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I have this GPS track in a metric grid (Symbology by elevation, if anyone wonders): GPS track

I need to define it's general area - for registrations and permits, with just 4 points. Therefore, I assume that the corners of a circumscribed quadrilateral polygon (4 lines) will do, as that will be the smallest possible polygon area-wise.

I don't know which Arcmap tools I can use to do it, though I imagine the result should look something like this:

enter image description here

With a polygon I can easily know the corners' coordinates, but if there's another way to extract them, I'm all ears.

Thanks in advance.

Edit: This is the resulting convex hull tool: enter image description here

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convex hull is something you are looking for? –  Naresh Mar 6 '13 at 11:28
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Because your illustration shows that this polygon need not fully enclose the points, the "smallest possible polygon area-wise" will have zero area--and there are many such polygons. Could you please more fully describe the criteria that should apply to identifying a polygon that meets your needs? All you really have told us is that it must have four corners and we can guess it must somehow approximate your GPS points, but we don't yet know exactly how. –  whuber Mar 6 '13 at 16:30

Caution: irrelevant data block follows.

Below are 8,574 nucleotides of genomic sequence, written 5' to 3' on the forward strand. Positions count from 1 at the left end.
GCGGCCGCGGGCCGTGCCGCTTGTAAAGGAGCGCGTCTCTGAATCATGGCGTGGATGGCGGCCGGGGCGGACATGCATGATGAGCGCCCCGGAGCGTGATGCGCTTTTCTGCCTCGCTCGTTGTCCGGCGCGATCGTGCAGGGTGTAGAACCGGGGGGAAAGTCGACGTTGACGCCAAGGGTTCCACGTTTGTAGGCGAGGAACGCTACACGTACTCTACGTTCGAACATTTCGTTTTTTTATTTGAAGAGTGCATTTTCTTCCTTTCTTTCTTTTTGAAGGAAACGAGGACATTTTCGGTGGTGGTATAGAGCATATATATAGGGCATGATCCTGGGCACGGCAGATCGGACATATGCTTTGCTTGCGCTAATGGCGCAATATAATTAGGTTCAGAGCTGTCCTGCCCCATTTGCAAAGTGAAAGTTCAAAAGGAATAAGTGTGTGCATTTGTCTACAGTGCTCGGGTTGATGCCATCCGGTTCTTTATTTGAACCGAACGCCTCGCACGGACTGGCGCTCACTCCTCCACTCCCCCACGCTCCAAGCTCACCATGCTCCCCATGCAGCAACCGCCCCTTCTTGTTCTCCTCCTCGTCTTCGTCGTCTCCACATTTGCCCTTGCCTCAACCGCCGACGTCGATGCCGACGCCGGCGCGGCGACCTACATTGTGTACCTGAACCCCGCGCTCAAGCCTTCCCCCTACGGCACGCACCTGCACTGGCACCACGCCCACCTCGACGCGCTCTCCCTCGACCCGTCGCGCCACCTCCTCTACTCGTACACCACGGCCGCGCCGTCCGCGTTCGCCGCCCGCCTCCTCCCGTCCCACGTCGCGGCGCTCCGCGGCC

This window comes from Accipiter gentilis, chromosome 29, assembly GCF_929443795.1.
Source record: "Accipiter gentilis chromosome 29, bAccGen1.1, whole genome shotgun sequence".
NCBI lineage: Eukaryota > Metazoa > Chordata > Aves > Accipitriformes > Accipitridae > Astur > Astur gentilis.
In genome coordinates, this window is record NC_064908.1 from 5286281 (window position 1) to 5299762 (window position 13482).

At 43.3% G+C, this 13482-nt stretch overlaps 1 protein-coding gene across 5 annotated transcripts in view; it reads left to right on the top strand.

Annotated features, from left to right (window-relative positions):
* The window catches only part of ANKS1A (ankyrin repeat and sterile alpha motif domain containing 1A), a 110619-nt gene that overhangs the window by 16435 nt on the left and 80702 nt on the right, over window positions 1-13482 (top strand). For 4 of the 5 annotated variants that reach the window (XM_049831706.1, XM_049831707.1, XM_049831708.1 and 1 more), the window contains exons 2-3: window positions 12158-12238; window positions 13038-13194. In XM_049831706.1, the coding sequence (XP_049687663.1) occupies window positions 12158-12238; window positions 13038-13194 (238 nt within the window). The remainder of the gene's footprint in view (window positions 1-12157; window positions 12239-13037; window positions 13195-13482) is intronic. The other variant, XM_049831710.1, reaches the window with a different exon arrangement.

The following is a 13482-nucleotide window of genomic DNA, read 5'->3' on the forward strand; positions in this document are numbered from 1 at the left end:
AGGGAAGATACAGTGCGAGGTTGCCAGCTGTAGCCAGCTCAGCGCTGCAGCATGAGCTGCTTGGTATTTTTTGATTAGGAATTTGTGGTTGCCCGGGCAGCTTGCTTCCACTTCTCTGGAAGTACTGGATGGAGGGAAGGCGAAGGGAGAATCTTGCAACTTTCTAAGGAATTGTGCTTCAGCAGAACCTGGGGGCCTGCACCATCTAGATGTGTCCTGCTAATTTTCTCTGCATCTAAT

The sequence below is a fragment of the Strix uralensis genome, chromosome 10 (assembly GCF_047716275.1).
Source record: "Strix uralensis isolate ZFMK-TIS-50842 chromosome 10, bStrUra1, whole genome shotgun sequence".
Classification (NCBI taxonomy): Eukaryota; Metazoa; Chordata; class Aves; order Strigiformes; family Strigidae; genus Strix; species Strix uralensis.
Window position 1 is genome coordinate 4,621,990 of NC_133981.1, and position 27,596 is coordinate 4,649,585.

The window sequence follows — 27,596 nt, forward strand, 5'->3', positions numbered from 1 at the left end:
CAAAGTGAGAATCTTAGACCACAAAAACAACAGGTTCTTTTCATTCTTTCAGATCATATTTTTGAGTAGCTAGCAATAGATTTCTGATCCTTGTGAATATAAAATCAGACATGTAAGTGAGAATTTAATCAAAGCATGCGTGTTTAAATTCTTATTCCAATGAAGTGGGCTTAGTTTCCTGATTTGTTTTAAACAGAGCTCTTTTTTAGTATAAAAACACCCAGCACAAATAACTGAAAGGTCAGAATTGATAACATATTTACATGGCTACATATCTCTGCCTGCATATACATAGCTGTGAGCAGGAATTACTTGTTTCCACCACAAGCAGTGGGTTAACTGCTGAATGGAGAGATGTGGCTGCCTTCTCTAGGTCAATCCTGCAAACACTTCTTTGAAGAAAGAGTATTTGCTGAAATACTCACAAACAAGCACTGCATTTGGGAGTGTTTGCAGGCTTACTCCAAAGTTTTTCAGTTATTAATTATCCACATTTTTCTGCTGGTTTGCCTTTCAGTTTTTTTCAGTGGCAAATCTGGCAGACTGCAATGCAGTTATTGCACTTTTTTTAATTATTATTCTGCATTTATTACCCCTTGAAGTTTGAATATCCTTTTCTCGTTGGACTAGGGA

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2 Answers

up vote 2 down vote accepted

As Naresh suggests, it sounds like what you want to do is calculate the Convex Hull of your points. You can accomplish this using the Minimum Bounding Geometry tool in ArcGIS or with the Convex Hull tool in Quantum GIS.

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As you suggested, I've used the tool. I added the result to my original post. The outline is similar to what I'm looking for, yet there is still an issue with the corners themselves. They are curved, and the convex hull retains that curved outline, which has several defining points, and not one. I've tried the other functions in the tool, like rectangle by area, but the resulting feature is a parallelogram, which is a bit too simplistic for my needs. I've edited the resulting convex hull by hand and got a good result that kind-of suits my needs. –  HDunn Mar 10 '13 at 9:53
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I don't know this software but probably this is what you are looking for.

In general terms this reminds me of the Douglas-Peucker algorithm .

this other 2 links could be handy

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Simplify lines basically cuts the corners, whereas I need to do the opposite, and add, if you will, more area to the corners. –  HDunn Mar 10 '13 at 9:45
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